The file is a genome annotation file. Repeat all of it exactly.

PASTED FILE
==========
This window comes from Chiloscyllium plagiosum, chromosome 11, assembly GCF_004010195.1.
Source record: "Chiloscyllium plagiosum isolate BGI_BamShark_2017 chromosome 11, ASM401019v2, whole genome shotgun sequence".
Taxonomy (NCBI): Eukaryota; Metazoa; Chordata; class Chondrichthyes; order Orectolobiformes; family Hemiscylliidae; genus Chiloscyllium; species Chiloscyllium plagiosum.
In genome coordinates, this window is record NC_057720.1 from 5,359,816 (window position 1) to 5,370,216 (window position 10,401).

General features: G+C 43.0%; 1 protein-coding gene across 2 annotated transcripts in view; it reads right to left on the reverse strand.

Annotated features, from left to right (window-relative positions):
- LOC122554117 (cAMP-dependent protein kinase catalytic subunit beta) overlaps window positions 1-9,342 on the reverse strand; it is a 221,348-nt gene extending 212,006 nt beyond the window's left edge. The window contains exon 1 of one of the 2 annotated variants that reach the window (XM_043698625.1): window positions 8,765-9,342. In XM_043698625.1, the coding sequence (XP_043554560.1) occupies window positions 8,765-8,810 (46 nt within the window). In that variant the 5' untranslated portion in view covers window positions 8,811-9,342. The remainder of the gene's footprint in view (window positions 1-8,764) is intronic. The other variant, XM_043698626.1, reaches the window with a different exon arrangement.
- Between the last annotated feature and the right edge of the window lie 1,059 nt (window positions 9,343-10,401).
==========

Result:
This window comes from Chiloscyllium plagiosum, chromosome 11, assembly GCF_004010195.1.
Source record: "Chiloscyllium plagiosum isolate BGI_BamShark_2017 chromosome 11, ASM401019v2, whole genome shotgun sequence".
Taxonomy (NCBI): Eukaryota; Metazoa; Chordata; class Chondrichthyes; order Orectolobiformes; family Hemiscylliidae; genus Chiloscyllium; species Chiloscyllium plagiosum.
In genome coordinates, this window is record NC_057720.1 from 5,359,816 (window position 1) to 5,370,216 (window position 10,401).

General features: G+C 43.0%; 1 protein-coding gene across 2 annotated transcripts in view; it reads right to left on the reverse strand.

Annotated features, from left to right (window-relative positions):
- LOC122554117 (cAMP-dependent protein kinase catalytic subunit beta) overlaps window positions 1-9,342 on the reverse strand; it is a 221,348-nt gene extending 212,006 nt beyond the window's left edge. The window contains exon 1 of one of the 2 annotated variants that reach the window (XM_043698625.1): window positions 8,765-9,342. In XM_043698625.1, the coding sequence (XP_043554560.1) occupies window positions 8,765-8,810 (46 nt within the window). In that variant the 5' untranslated portion in view covers window positions 8,811-9,342. The remainder of the gene's footprint in view (window positions 1-8,764) is intronic. The other variant, XM_043698626.1, reaches the window with a different exon arrangement.
- Between the last annotated feature and the right edge of the window lie 1,059 nt (window positions 9,343-10,401).